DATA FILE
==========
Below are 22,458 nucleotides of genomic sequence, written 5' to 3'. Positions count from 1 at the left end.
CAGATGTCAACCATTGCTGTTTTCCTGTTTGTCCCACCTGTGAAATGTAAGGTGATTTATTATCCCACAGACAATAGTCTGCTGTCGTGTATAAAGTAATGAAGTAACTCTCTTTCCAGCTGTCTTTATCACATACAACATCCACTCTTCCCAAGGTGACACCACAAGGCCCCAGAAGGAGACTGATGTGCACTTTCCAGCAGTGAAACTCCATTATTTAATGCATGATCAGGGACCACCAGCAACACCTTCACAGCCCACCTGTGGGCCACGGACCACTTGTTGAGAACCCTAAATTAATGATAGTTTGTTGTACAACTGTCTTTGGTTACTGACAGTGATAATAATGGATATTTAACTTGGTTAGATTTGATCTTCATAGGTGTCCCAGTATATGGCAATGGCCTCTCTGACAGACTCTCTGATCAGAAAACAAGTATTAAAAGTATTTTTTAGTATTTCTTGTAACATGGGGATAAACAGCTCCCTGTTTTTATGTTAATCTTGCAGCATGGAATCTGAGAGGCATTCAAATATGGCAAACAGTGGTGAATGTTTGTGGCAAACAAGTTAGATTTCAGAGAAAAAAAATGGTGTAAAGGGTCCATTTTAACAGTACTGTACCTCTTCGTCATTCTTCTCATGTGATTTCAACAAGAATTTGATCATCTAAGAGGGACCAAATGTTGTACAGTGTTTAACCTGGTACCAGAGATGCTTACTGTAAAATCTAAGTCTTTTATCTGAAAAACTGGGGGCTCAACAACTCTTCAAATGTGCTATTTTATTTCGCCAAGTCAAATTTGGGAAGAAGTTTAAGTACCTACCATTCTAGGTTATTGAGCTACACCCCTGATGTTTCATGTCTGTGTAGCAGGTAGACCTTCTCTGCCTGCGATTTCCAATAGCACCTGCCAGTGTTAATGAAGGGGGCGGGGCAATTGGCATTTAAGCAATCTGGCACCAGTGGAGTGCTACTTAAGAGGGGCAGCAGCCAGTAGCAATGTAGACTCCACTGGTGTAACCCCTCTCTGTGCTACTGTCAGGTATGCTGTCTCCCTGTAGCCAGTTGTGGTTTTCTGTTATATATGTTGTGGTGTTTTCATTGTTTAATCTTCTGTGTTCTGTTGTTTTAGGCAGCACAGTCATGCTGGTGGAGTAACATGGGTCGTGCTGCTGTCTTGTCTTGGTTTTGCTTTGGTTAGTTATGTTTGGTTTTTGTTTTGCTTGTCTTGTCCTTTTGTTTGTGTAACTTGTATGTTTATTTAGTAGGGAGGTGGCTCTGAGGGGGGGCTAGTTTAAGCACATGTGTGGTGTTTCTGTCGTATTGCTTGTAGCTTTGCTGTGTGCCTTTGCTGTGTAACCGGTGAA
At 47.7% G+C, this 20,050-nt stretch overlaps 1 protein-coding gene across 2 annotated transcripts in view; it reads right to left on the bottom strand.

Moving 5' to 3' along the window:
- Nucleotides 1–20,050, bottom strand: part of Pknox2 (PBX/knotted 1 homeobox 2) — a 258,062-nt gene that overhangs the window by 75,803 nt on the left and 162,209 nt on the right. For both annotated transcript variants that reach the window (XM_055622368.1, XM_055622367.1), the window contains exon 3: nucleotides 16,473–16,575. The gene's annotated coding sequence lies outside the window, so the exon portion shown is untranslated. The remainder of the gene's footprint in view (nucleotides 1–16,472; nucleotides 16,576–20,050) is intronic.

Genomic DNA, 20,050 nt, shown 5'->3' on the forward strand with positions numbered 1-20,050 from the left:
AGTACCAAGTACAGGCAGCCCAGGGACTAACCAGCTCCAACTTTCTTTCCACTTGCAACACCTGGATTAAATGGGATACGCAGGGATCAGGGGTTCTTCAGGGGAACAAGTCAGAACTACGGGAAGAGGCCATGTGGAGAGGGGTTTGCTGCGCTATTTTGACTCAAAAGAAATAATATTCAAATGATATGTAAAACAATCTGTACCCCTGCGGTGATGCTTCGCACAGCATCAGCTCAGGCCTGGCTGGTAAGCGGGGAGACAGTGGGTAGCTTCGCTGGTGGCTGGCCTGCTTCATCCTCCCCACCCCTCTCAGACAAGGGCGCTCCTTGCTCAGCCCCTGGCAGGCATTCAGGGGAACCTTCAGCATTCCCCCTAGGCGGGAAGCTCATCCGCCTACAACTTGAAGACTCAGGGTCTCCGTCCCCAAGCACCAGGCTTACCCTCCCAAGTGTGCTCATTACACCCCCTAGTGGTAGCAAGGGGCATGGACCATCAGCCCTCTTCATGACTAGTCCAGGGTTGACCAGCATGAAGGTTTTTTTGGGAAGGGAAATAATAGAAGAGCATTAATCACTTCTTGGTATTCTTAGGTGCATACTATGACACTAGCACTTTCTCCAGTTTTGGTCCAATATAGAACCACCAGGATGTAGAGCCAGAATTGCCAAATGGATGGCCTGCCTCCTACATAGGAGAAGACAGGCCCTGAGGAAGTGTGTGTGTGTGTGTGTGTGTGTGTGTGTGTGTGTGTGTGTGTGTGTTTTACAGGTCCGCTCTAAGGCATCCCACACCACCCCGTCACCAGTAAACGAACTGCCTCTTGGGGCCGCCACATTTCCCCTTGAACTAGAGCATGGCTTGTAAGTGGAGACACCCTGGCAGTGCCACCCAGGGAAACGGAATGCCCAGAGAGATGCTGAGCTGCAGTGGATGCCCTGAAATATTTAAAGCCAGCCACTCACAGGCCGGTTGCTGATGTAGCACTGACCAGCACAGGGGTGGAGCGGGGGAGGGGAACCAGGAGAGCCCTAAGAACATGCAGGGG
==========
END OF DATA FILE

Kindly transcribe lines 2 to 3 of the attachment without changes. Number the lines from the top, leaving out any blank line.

CAGATGTCAACCATTGCTGTTTTCCTGTTTGTCCCACCTGTGAAATGTAAGGTGATTTATTATCCCACAGACAATAGTCTGCTGTCGTGTATAAAGTAATGAAGTAACTCTCTTTCCAGCTGTCTTTATCACATACAACATCCACTCTTCCCAAGGTGACACCACAAGGCCCCAGAAGGAGACTGATGTGCACTTTCCAGCAGTGAAACTCCATTATTTAATGCATGATCAGGGACCACCAGCAACACCTTCACAGCCCACCTGTGGGCCACGGACCACTTGTTGAGAACCCTAAATTAATGATAGTTTGTTGTACAACTGTCTTTGGTTACTGACAGTGATAATAATGGATATTTAACTTGGTTAGATTTGATCTTCATAGGTGTCCCAGTATATGGCAATGGCCTCTCTGACAGACTCTCTGATCAGAAAACAAGTATTAAAAGTATTTTTTAGTATTTCTTGTAACATGGGGATAAACAGCTCCCTGTTTTTATGTTAATCTTGCAGCATGGAATCTGAGAGGCATTCAAATATGGCAAACAGTGGTGAATGTTTGTGGCAAACAAGTTAGATTTCAGAGAAAAAAAATGGTGTAAAGGGTCCATTTTAACAGTACTGTACCTCTTCGTCATTCTTCTCATGTGATTTCAACAAGAATTTGATCATCTAAGAGGGACCAAATGTTGTACAGTGTTTAACCTGGTACCAGAGATGCTTACTGTAAAATCTAAGTCTTTTATCTGAAAAACTGGGGGCTCAACAACTCTTCAAATGTGCTATTTTATTTCGCCAAGTCAAATTTGGGAAGAAGTTTAAGTACCTACCATTCTAGGTTATTGAGCTACACCCCTGATGTTTCATGTCTGTGTAGCAGGTAGACCTTCTCTGCCTGCGATTTCCAATAGCACCTGCCAGTGTTAATGAAGGGGGCGGGGCAATTGGCATTTAAGCAATCTGGCACCAGTGGAGTGCTACTTAAGAGGGGCAGCAGCCAGTAGCAATGTAGACTCCACTGGTGTAACCCCTCTCTGTGCTACTGTCAGGTATGCTGTCTCCCTGTAGCCAGTTGTGGTTTTCTGTTATATATGTTGTGGTGTTTTCATTGTTTAATCTTCTGTGTTCTGTTGTTTTAGGCAGCACAGTCATGCTGGTGGAGTAACATGGGTCGTGCTGCTGTCTTGTCTTGGTTTTGCTTTGGTTAGTTATGTTTGGTTTTTGTTTTGCTTGTCTTGTCCTTTTGTTTGTGTAACTTGTATGTTTATTTAGTAGGGAGGTGGCTCTGAGGGGGGGCTAGTTTAAGCACATGTGTGGTGTTTCTGTCGTATTGCTTGTAGCTTTGCTGTGTGCCTTTGCTGTGTAACCGGTGAA
At 47.7% G+C, this 20,050-nt stretch overlaps 1 protein-coding gene across 2 annotated transcripts in view; it reads right to left on the bottom strand.